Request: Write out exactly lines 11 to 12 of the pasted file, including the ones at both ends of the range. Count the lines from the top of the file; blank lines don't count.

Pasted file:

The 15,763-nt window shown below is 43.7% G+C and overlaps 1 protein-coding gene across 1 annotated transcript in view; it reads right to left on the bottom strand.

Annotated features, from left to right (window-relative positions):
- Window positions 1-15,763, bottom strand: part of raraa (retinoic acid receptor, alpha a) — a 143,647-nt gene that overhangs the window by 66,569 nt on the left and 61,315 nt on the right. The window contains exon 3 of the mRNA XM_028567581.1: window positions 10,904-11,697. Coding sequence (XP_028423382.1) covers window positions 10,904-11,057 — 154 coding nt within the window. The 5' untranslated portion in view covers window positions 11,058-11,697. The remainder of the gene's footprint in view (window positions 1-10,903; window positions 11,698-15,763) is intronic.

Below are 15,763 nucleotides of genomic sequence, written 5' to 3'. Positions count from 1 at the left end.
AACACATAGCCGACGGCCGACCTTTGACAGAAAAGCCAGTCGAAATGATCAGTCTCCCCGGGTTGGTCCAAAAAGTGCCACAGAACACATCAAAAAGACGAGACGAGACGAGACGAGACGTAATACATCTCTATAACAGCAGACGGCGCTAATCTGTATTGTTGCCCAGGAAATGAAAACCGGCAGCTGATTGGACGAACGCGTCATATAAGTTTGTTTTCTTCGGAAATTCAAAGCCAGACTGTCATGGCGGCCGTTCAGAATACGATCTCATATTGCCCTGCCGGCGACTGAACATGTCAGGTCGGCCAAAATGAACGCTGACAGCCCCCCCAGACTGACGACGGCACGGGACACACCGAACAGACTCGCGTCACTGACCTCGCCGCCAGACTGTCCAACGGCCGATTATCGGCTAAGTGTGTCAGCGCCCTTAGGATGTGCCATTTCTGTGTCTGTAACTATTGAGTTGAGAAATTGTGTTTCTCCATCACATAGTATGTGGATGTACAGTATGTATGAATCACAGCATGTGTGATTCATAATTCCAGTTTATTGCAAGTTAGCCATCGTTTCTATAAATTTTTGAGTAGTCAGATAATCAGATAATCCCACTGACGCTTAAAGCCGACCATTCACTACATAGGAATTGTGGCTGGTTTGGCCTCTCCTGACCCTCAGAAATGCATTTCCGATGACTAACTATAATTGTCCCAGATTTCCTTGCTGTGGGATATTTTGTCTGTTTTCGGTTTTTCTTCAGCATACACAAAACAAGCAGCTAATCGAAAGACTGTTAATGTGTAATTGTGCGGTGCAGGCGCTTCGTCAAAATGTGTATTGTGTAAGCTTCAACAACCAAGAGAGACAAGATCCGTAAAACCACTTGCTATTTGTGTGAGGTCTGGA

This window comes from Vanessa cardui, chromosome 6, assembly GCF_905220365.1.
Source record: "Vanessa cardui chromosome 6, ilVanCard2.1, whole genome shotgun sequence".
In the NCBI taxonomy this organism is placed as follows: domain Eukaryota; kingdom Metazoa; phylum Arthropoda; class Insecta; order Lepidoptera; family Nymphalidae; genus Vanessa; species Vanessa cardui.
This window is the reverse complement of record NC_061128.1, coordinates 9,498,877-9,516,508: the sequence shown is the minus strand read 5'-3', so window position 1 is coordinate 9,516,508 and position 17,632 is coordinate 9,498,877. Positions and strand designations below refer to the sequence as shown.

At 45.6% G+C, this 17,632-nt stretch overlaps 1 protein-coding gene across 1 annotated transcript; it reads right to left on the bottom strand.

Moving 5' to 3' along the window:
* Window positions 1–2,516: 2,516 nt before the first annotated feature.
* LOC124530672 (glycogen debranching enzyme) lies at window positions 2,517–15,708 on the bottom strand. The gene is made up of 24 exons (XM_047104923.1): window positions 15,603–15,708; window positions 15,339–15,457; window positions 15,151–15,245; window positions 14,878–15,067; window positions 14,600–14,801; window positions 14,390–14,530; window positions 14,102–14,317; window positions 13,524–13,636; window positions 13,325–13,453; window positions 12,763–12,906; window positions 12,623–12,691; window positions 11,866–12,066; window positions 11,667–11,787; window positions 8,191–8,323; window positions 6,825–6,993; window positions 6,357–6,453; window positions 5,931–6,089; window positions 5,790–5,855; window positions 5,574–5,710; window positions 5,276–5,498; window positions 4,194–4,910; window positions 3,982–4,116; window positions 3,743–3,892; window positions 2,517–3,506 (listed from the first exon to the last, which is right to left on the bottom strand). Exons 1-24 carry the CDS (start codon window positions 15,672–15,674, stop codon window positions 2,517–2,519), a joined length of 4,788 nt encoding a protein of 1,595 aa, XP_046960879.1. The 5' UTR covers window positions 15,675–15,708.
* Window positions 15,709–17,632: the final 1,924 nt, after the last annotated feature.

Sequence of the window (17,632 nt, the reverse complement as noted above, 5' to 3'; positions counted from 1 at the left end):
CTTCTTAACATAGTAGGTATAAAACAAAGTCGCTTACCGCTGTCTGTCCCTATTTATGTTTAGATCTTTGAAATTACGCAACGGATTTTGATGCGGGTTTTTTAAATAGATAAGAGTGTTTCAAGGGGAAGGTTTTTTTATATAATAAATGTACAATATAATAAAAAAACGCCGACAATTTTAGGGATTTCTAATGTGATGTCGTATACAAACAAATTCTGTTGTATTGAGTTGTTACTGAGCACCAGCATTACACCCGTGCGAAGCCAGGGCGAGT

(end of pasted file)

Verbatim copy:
Moving 5' to 3' along the window:
* Window positions 1–2,516: 2,516 nt before the first annotated feature.